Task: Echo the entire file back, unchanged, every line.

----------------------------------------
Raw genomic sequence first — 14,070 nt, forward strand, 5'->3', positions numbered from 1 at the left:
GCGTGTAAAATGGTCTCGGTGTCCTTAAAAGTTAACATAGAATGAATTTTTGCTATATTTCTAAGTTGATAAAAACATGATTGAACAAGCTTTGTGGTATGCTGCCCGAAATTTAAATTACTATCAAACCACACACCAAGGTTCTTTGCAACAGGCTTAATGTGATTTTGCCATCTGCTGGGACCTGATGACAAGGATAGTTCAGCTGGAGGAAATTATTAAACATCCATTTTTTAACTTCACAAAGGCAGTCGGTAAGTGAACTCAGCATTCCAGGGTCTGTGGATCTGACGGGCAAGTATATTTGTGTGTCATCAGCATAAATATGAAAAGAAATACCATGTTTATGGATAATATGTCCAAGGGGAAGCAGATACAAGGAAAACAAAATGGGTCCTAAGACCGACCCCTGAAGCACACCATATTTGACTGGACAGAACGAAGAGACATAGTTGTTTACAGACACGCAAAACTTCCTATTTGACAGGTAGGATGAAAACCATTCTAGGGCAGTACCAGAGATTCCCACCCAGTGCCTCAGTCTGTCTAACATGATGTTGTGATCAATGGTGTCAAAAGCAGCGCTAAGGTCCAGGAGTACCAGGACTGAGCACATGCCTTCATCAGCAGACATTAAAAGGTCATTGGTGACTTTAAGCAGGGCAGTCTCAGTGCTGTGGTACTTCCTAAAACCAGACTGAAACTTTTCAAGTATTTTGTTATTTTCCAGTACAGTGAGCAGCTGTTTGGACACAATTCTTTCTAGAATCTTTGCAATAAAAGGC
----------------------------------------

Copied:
Raw genomic sequence first — 14,070 nt, forward strand, 5'->3', positions numbered from 1 at the left:
GCGTGTAAAATGGTCTCGGTGTCCTTAAAAGTTAACATAGAATGAATTTTTGCTATATTTCTAAGTTGATAAAAACATGATTGAACAAGCTTTGTGGTATGCTGCCCGAAATTTAAATTACTATCAAACCACACACCAAGGTTCTTTGCAACAGGCTTAATGTGATTTTGCCATCTGCTGGGACCTGATGACAAGGATAGTTCAGCTGGAGGAAATTATTAAACATCCATTTTTTAACTTCACAAAGGCAGTCGGTAAGTGAACTCAGCATTCCAGGGTCTGTGGATCTGACGGGCAAGTATATTTGTGTGTCATCAGCATAAATATGAAAAGAAATACCATGTTTATGGATAATATGTCCAAGGGGAAGCAGATACAAGGAAAACAAAATGGGTCCTAAGACCGACCCCTGAAGCACACCATATTTGACTGGACAGAACGAAGAGACATAGTTGTTTACAGACACGCAAAACTTCCTATTTGACAGGTAGGATGAAAACCATTCTAGGGCAGTACCAGAGATTCCCACCCAGTGCCTCAGTCTGTCTAACATGATGTTGTGATCAATGGTGTCAAAAGCAGCGCTAAGGTCCAGGAGTACCAGGACTGAGCACATGCCTTCATCAGCAGACATTAAAAGGTCATTGGTGACTTTAAGCAGGGCAGTCTCAGTGCTGTGGTACTTCCTAAAACCAGACTGAAACTTTTCAAGTATTTTGTTATTTTCCAGTACAGTGAGCAGCTGTTTGGACACAATTCTTTCTAGAATCTTTGCAATAAAAGGC